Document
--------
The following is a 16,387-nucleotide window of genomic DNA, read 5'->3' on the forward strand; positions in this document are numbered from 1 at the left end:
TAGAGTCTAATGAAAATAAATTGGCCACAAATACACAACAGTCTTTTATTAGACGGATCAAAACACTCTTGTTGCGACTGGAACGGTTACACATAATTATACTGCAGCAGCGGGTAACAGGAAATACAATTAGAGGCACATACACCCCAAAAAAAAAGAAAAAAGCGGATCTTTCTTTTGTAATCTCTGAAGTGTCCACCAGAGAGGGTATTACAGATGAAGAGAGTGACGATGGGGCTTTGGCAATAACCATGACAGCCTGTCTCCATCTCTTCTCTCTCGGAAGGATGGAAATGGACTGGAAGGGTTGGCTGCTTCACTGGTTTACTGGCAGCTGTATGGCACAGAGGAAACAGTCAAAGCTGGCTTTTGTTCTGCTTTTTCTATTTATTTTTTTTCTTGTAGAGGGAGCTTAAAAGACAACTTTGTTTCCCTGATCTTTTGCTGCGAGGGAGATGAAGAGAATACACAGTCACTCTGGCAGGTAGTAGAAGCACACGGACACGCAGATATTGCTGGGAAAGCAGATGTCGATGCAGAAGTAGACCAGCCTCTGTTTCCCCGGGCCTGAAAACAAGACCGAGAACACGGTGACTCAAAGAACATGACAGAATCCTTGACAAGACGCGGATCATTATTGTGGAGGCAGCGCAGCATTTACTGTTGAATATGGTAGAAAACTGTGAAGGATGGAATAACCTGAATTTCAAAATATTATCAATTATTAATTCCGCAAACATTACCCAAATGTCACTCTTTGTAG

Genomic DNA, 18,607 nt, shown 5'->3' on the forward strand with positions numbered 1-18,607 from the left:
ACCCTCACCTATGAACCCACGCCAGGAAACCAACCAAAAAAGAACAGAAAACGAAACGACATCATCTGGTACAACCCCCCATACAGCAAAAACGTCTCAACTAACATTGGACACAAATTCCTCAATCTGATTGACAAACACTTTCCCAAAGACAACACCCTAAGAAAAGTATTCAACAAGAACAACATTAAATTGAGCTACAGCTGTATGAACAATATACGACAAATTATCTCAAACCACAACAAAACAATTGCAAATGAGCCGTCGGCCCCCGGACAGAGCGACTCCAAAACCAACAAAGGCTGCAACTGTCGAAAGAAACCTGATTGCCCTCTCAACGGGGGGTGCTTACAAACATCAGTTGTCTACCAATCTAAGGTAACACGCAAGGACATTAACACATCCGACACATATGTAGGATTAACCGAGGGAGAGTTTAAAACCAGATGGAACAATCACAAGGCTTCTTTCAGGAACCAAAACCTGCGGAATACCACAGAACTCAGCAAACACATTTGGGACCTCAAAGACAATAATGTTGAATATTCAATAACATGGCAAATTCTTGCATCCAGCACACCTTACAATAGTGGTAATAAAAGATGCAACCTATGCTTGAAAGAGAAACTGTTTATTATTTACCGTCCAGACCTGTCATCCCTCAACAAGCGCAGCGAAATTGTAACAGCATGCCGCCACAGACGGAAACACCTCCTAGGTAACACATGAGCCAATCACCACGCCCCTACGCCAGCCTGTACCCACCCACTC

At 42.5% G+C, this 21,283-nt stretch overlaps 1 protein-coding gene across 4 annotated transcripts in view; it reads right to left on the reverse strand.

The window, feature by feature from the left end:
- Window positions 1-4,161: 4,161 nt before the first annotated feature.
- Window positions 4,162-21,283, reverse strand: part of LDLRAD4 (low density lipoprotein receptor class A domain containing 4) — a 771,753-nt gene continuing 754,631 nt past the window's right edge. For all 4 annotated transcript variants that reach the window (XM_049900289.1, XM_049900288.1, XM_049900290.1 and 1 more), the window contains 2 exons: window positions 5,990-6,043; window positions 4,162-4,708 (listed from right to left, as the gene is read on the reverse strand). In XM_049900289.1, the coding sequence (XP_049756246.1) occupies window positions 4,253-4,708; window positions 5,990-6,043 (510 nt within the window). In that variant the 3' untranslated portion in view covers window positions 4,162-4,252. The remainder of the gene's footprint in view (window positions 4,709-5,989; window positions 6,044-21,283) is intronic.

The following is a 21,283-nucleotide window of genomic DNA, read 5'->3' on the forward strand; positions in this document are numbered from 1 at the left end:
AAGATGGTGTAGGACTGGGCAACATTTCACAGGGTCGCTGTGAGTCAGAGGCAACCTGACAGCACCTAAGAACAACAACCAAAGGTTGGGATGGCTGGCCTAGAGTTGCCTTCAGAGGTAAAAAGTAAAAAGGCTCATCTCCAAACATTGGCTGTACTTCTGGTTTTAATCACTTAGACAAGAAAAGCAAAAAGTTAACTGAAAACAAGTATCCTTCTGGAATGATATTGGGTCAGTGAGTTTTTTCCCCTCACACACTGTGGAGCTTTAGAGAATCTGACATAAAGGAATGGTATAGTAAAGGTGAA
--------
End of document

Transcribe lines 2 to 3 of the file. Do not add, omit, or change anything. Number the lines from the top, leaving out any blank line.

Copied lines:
TAGAGTCTAATGAAAATAAATTGGCCACAAATACACAACAGTCTTTTATTAGACGGATCAAAACACTCTTGTTGCGACTGGAACGGTTACACATAATTATACTGCAGCAGCGGGTAACAGGAAATACAATTAGAGGCACATACACCCCAAAAAAAAAGAAAAAAGCGGATCTTTCTTTTGTAATCTCTGAAGTGTCCACCAGAGAGGGTATTACAGATGAAGAGAGTGACGATGGGGCTTTGGCAATAACCATGACAGCCTGTCTCCATCTCTTCTCTCTCGGAAGGATGGAAATGGACTGGAAGGGTTGGCTGCTTCACTGGTTTACTGGCAGCTGTATGGCACAGAGGAAACAGTCAAAGCTGGCTTTTGTTCTGCTTTTTCTATTTATTTTTTTTCTTGTAGAGGGAGCTTAAAAGACAACTTTGTTTCCCTGATCTTTTGCTGCGAGGGAGATGAAGAGAATACACAGTCACTCTGGCAGGTAGTAGAAGCACACGGACACGCAGATATTGCTGGGAAAGCAGATGTCGATGCAGAAGTAGACCAGCCTCTGTTTCCCCGGGCCTGAAAACAAGACCGAGAACACGGTGACTCAAAGAACATGACAGAATCCTTGACAAGACGCGGATCATTATTGTGGAGGCAGCGCAGCATTTACTGTTGAATATGGTAGAAAACTGTGAAGGATGGAATAACCTGAATTTCAAAATATTATCAATTATTAATTCCGCAAACATTACCCAAATGTCACTCTTTGTAG

Genomic DNA, 18,607 nt, shown 5'->3' on the forward strand with positions numbered 1-18,607 from the left: